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Spain: Military honors and maritime ceremonial

Last modified: 2016-03-20 by ivan sache
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Military honors and maritime ceremonial

The military honors and maritime ceremonial are prescribed by Title XXII of the Royal Ordinances of the Navy, approved by Royal Decree No. 1024, adopted on 23 May 1984 and published on 30 May 1984 in the Spanish official gazette, No. 129, pp. 15,232-15,252 (text), as follows:

Article 621.
In ports and anchorages where several warships are located, the ensign shall be raised and lowered, following the signal of the Chief of the Bay [Jefe de Bahía, Senior Officer]. In the presence of ships of foreign navies, the national anthems will be played in the alphabetical order of the names of the various countries in the Spanish language, that of Spain in the first position.

Article 622.
During twilight, when another warship is under way, every ship of the Navy moored or anchored will raise the flag at the gaff, without honors, lowering it when the other ship moors, drops anchor, or moves away.

Article 623.
When a ship puts to sea, the ensign will be lowered from the stern staff and raised at the gaff at the moment the anchor is weighed or the last line is cast off. The operation will be carried out in reverse when dropping anchor or securing the first mooring line. It will always be raised at the gaff when under way.

Article 624.
When a ship is anchored or moored in foreign waters, it will raise the jack during the same time as the ensign. In national [Spanish] waters, it will do so on days of dressing ship, Sundays, festivals, and in the presence of a foreign warship, from the time it is anchored or the first mooring line is secured, lowering it when the anchor is weighed or the last line is cast off.

Article 627.
During all salutes by cheering or by cannon, each insignia [rank flag or command pennant] should be lowered to half mast and fluttered when saluting one of equal or higher rank to the senior officer [aboard]. It will be raised to the truck upon finishing the salute.

Article 628.
During gun salutes to foreign installations, ships, or dignitaries, the ensign of the nation to which the installation, ship, or authority belongs will be kept raised at the truck of the foremast. In these cases, insignia will not be lowered to half-mast.

Article 629.
To salute by cheering, the formation of the guard will be divided into port and starboard sections. The crew will man the rails. The salute will begin the moment the dignitary to whom honors are being rendered steps onto the deck, at which instant his insignia will be broken. Upon departure, the salute will begin the moment the boat carrying the dignitary pulls away from the gangway or when he steps onto the ground. The insignia of the dignitary will be lowered at the end of the last viva or gun, and the appropriate flag or pennant for the ship will be broken [y romperá canasta la que corresponda]. On pushing off, the boat will [abrirá - open?] and remain stopped between the beam and the stern of the ship until the end of the salute.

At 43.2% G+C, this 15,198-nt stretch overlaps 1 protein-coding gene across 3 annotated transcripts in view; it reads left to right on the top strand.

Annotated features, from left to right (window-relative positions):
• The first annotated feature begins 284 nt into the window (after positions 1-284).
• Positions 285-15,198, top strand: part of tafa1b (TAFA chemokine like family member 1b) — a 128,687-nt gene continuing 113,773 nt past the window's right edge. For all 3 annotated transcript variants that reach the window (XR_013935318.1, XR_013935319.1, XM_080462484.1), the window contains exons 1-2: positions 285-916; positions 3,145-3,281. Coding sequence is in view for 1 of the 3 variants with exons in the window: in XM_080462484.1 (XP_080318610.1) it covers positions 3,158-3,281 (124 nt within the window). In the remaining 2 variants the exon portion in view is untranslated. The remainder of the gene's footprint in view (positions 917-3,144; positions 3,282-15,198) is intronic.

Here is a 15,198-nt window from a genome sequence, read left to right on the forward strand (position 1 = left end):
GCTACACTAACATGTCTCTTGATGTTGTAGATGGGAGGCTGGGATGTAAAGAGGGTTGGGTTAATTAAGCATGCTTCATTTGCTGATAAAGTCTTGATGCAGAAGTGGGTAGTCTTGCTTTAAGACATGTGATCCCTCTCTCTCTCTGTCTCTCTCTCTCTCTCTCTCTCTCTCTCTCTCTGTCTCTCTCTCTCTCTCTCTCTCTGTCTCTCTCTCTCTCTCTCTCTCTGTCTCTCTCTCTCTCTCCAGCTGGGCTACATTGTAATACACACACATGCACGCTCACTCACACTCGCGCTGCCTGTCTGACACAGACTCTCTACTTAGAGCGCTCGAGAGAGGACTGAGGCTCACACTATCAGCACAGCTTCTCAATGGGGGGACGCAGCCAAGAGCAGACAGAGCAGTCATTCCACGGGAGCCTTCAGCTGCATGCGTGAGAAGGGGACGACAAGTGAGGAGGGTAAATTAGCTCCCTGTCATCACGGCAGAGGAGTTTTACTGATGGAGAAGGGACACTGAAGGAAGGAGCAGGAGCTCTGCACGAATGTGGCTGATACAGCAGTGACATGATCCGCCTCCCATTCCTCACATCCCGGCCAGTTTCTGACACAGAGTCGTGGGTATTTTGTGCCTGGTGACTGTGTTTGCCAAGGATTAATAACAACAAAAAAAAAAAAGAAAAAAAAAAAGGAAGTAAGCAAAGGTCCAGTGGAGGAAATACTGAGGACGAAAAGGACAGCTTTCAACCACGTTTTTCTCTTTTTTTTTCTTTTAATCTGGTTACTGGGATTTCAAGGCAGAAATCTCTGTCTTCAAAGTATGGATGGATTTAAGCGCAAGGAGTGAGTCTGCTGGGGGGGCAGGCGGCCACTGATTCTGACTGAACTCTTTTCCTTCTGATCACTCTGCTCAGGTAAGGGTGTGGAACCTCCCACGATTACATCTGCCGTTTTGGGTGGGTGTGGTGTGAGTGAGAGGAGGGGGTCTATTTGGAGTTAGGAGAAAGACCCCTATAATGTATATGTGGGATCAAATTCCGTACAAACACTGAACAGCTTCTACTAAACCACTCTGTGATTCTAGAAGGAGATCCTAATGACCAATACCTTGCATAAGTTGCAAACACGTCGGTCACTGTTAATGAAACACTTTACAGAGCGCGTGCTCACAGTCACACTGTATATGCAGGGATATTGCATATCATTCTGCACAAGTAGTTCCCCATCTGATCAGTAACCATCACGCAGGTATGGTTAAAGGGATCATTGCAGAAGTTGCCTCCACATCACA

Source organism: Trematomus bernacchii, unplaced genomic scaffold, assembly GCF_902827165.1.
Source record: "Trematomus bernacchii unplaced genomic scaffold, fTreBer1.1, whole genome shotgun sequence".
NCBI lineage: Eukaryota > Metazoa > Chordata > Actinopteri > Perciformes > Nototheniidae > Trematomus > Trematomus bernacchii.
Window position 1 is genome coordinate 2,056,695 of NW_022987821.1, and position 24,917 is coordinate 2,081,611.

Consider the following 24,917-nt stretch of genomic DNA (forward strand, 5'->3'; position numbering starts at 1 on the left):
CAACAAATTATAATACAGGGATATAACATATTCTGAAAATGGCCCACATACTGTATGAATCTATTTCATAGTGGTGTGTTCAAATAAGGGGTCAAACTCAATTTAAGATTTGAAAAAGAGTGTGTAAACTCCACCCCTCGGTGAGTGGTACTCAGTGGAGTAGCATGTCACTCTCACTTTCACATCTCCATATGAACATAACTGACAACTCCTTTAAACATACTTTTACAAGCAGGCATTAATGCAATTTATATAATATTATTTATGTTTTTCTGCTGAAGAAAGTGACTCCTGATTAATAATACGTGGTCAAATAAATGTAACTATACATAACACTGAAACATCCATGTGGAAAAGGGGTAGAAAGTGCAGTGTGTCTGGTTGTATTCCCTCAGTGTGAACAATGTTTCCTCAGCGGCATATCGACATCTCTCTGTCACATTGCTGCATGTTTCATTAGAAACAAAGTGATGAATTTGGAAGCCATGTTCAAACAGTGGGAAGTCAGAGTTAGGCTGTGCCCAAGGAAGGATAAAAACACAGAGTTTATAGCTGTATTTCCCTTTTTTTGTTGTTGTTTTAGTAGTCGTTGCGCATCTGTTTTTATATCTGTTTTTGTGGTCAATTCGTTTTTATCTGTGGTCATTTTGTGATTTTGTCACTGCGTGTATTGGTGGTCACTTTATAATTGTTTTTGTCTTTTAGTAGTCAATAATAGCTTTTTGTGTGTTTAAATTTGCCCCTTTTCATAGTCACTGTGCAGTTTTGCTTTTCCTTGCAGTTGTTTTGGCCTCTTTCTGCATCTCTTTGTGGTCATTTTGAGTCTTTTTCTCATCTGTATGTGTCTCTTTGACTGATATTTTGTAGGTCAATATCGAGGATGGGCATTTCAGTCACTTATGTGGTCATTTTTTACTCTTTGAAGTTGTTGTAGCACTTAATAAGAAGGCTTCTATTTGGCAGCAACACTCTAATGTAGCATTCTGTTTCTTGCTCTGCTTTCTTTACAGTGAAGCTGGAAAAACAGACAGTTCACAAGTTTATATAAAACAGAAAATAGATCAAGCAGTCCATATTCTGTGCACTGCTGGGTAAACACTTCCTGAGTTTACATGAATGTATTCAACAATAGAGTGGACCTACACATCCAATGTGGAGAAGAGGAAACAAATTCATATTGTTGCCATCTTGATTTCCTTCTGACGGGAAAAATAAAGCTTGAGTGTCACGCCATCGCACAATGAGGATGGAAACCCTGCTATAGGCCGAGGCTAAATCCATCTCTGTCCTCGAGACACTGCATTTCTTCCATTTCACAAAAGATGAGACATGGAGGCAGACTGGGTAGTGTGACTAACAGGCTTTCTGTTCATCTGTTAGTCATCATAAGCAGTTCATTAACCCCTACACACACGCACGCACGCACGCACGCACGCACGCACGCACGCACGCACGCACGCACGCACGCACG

Article 630.
In full-dressing ship, the national ensign will be raised at the trucks and the jack at the jackstaff. Between the jackstaff and the foremast will be located the red and white flags of the Code, alternating one pennant for every three or four rectangular flags; between the foremast and the aftermast will be located the white and blue flags, in the same manner; the rest of the flags between the aftermast and the stern. In sailing ships the distinctive sign will be suspended from the bowsprit.

Article 631.
Dressing ship will consist of raising the national ensign at the trucks and the jack at the jackstaff.

Article 632.
Flags for dressing will be raised and lowered simultaneously with the national ensign.

Article 633.
In the presence of foreign ships, whether or not in national [Spanish] waters, whenever dressing is appropriate, such ships will be invited to do so. Equally, invitations made in this spirit by warships or naval authorities of another country will be reciprocated, in which case the flag of that country will be raised at the truck of the foremast.

Article 638.
Boats under way fly the national ensign at the stern from [morning colors] to sunset on days of dressing ship, when carrying an armed force on board in the presence of foreign warships, or when carrying out reconnaissance of ships or the coast. In foreign ports it is always flown from sunrise to sunset.

Article 639.
Insignia hoisted on small craft, upon passing in proximity to ships, will be saluted only with the honors of forming the guard and sounding the corresponding bugle calls. Only the passage of the standard of H.M. The King will be saluted with cheers or, as appropriate, with guns. On the passage of foreign heads of state, honors by cheering will be replaced by manning the rail.

Article 640.
The insignia or distinction that should be raised in a boat carrying a dignitary with the right to one will be displayed in the bow at the moment of pushing off from the ship or pier and will be recovered at the word of the bow when going to moor again.

Article 641.
On first visits to the commanders of foreign ships or naval forces, the boat carrying the officer charged with paying compliments will carry, besides the national ensign, the command pennant.

Article 643.
When national or foreign merchant ships salute warships upon meeting at sea or in port by lowering their ensigns, the warship will reciprocate by lowering its own ensign one time to half mast.

Joseph McMillan, 8 October 2000

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